The path from application to job offer is unfortunately many steps long and fraught with pitfalls for the recruiter. Because let’s be honest: Each stage in your hiring process is a chance for your ideal candidate to slip away. So how do you avoid this and convert more? Here are a few performance indicators to optimize the conversion rate of your hires. They’ll help you figure out if your “recruiting funnel” is up to the task.
1. What's a “recruitment funnel”?
Why do we talk about a “recruitment funnel”? Quite simply because each step affects the next one. However, it's just another way to diagram your hiring process, which is the path that a candidate takes from application to hiring.
How does it work? Once a hiring need has been expressed by an operational manager or the HR department, the race against the clock begins to get as many quality applications from the job listing as possible. And every channel can be used: Job boards, which are still recruiters’ bread and butter – for 91% of them, this is the first solution used according to the latest RegionsJob study in 2018 (= 2017) – unsolicited applications, sourcing, co-option, and recruitment firms. Each of these channels makes it possible to create an initial pool of applications. Next comes the pre-screening phase, whether done by telephone or by video interview, resulting in a shortlist of candidates who will get face-to-face interviews. Some will then be offered a job and accept it. Others won't.
The challenge for hiring is therefore to have the smoothest, most efficient process possible to reduce your hiring time. As an example, the average is 43 days. You already have the keys to improve the quality of your hiring process, now here are the keys to improve its productivity. To do so, it’s critical to examine the key performance indicators for processing applications: The conversion rate in moving from one step to another in our recruiting funnel
2. The conversion rate, step by step
Although we learned "How to calculate the return on investment of hiring tools” in a previous article, the issue here is measuring the conversion rate of candidates hired based on where their application originated.
As a guide, the study “Inside the Recruiting Funnel: Essential Metrics for Startups and SMBs” conducted by Lever highlighted how the conversion rate changes at each step of the hiring process in SMBs and start-ups. Here is the path taken by candidates who applied for a given job:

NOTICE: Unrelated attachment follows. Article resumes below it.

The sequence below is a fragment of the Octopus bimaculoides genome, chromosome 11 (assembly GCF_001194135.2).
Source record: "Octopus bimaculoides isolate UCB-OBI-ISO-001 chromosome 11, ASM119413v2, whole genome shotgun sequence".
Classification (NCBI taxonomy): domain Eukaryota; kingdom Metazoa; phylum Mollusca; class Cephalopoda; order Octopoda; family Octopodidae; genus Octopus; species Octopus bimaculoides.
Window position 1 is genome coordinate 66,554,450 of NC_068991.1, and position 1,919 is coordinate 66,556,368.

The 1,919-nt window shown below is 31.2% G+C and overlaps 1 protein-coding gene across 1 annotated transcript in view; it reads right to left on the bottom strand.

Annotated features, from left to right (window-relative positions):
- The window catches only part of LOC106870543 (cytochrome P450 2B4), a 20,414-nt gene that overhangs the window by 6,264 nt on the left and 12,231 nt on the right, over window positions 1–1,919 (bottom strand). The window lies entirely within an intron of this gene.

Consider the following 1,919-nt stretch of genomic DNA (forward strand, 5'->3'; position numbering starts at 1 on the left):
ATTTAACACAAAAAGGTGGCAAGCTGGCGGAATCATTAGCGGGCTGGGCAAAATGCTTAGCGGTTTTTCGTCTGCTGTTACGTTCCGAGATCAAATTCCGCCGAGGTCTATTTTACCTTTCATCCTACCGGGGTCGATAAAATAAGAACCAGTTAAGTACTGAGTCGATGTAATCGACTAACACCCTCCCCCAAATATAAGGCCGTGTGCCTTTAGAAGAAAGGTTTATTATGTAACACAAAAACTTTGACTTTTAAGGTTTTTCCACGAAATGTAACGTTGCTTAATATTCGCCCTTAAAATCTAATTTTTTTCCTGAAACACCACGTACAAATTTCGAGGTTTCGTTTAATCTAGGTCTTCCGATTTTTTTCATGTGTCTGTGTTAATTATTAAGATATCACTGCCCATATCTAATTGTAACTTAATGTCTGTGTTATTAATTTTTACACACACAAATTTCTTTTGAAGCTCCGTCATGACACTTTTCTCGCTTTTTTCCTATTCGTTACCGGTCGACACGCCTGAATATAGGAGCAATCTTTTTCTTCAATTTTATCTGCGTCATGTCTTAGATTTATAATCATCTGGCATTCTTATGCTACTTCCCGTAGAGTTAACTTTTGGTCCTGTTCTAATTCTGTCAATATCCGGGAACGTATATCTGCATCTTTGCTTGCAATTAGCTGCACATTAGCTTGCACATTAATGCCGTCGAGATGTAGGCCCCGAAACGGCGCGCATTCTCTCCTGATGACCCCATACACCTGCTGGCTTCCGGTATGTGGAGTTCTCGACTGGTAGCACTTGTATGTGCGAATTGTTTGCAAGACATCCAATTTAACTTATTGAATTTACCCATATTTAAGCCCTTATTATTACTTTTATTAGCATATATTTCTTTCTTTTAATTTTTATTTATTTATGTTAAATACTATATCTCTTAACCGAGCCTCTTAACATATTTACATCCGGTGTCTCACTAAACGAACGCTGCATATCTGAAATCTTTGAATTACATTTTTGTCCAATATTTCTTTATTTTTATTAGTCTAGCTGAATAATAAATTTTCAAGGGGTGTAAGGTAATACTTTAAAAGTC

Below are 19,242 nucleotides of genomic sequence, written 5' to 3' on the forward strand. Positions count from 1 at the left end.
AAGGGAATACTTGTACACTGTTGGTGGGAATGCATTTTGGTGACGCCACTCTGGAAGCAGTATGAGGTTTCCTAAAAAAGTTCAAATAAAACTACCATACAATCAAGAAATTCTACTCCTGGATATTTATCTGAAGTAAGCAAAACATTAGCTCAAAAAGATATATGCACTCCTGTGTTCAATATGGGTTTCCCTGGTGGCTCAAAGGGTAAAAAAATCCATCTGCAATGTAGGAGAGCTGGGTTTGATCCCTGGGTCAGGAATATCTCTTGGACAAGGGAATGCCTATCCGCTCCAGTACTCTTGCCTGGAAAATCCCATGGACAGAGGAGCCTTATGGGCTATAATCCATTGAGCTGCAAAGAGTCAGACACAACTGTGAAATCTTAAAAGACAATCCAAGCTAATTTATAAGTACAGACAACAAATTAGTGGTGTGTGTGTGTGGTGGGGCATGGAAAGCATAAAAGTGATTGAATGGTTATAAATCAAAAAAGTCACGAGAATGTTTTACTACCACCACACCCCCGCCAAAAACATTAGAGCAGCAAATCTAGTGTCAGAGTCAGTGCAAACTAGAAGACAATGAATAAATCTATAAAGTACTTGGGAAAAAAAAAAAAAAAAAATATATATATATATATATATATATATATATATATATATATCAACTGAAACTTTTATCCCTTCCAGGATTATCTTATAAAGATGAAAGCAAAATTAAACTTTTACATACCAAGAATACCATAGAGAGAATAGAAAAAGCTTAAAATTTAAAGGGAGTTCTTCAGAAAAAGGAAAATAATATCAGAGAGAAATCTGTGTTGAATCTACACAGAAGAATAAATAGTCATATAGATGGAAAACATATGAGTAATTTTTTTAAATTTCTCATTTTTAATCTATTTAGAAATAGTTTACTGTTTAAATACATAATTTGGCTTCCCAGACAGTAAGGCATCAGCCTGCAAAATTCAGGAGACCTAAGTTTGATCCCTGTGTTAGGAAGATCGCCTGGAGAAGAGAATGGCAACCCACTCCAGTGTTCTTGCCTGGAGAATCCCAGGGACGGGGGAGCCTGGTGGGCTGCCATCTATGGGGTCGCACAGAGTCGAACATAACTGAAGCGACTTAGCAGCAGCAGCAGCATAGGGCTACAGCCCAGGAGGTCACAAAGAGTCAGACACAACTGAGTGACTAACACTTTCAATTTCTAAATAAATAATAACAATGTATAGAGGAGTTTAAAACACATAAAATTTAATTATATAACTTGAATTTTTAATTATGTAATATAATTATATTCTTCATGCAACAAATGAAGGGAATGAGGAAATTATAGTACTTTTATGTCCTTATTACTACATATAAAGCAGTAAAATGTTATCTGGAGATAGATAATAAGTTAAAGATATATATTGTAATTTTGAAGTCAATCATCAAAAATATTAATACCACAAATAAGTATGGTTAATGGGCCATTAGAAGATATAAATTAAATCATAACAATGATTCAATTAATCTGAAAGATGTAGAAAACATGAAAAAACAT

In the study, looking at all candidates combined, 1.2% were hired. This is the overall conversion rate of the hiring process. How can we break down this figure? The higher your rate is, the more efficient it shows your “recruitment funnel” to be. Conversely, the lower it is, the less effective your process is as a whole. However, it should be determined whether this trend is general and each step is worth optimizing, or whether it's a weakness concentrated in one step. Because like any well-oiled system, you sometimes need a little tune-up to get the gears moving again.
Additionally, this figure is being measured for an SMB or start-up. It’s clear that a large company, whose great fame will generate more applications, will have a lower overall conversion rate.
Step 1: From application to pre-screening
This conversion rate raises a question: What are the most effective sources of hiring? The study evaluated the average conversion rate based on where the applications originated and the results are conclusive:
Conversion rate by origin of applications:
Source : « Inside the Recruiting Funnel: Essential Metrics for Startups and SMBs » Lever
Publishing a listing on job boards and a company’s career site draws in a large volume of applications, which we will call “organic applications”. Logically, the application-to-pre-screening conversion rate is necessarily low. Because getting a lot of résumés is good, but getting the right ones is better! You should therefore be more stringent in applicant pre-screening to avoid having to interview unsuitable applicants and run into potential hiring mistakes. A chatbot could be one useful tool for receiving relevant applications.